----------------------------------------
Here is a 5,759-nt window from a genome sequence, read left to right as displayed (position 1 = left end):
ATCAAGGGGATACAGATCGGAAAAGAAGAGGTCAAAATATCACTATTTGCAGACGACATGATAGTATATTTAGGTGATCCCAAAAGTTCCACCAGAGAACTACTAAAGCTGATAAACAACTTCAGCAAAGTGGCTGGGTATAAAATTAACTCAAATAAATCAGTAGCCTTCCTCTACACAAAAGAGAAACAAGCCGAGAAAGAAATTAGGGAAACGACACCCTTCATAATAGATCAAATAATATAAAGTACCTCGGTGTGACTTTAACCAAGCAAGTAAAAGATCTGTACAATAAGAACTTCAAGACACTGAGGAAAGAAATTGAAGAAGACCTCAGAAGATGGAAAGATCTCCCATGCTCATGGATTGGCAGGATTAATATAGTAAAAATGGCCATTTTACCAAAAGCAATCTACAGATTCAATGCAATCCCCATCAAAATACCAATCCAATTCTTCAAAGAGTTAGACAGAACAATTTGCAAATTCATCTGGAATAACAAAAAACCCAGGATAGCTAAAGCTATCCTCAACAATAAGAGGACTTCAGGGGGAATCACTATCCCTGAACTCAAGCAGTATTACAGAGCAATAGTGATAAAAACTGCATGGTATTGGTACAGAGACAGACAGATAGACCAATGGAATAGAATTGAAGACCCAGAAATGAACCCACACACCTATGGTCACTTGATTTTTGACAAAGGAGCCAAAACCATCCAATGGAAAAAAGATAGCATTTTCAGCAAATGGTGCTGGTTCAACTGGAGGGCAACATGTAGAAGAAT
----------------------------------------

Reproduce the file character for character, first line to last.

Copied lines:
Here is a 5,759-nt window from a genome sequence, read left to right as displayed (position 1 = left end):
ATCAAGGGGATACAGATCGGAAAAGAAGAGGTCAAAATATCACTATTTGCAGACGACATGATAGTATATTTAGGTGATCCCAAAAGTTCCACCAGAGAACTACTAAAGCTGATAAACAACTTCAGCAAAGTGGCTGGGTATAAAATTAACTCAAATAAATCAGTAGCCTTCCTCTACACAAAAGAGAAACAAGCCGAGAAAGAAATTAGGGAAACGACACCCTTCATAATAGATCAAATAATATAAAGTACCTCGGTGTGACTTTAACCAAGCAAGTAAAAGATCTGTACAATAAGAACTTCAAGACACTGAGGAAAGAAATTGAAGAAGACCTCAGAAGATGGAAAGATCTCCCATGCTCATGGATTGGCAGGATTAATATAGTAAAAATGGCCATTTTACCAAAAGCAATCTACAGATTCAATGCAATCCCCATCAAAATACCAATCCAATTCTTCAAAGAGTTAGACAGAACAATTTGCAAATTCATCTGGAATAACAAAAAACCCAGGATAGCTAAAGCTATCCTCAACAATAAGAGGACTTCAGGGGGAATCACTATCCCTGAACTCAAGCAGTATTACAGAGCAATAGTGATAAAAACTGCATGGTATTGGTACAGAGACAGACAGATAGACCAATGGAATAGAATTGAAGACCCAGAAATGAACCCACACACCTATGGTCACTTGATTTTTGACAAAGGAGCCAAAACCATCCAATGGAAAAAAGATAGCATTTTCAGCAAATGGTGCTGGTTCAACTGGAGGGCAACATGTAGAAGAAT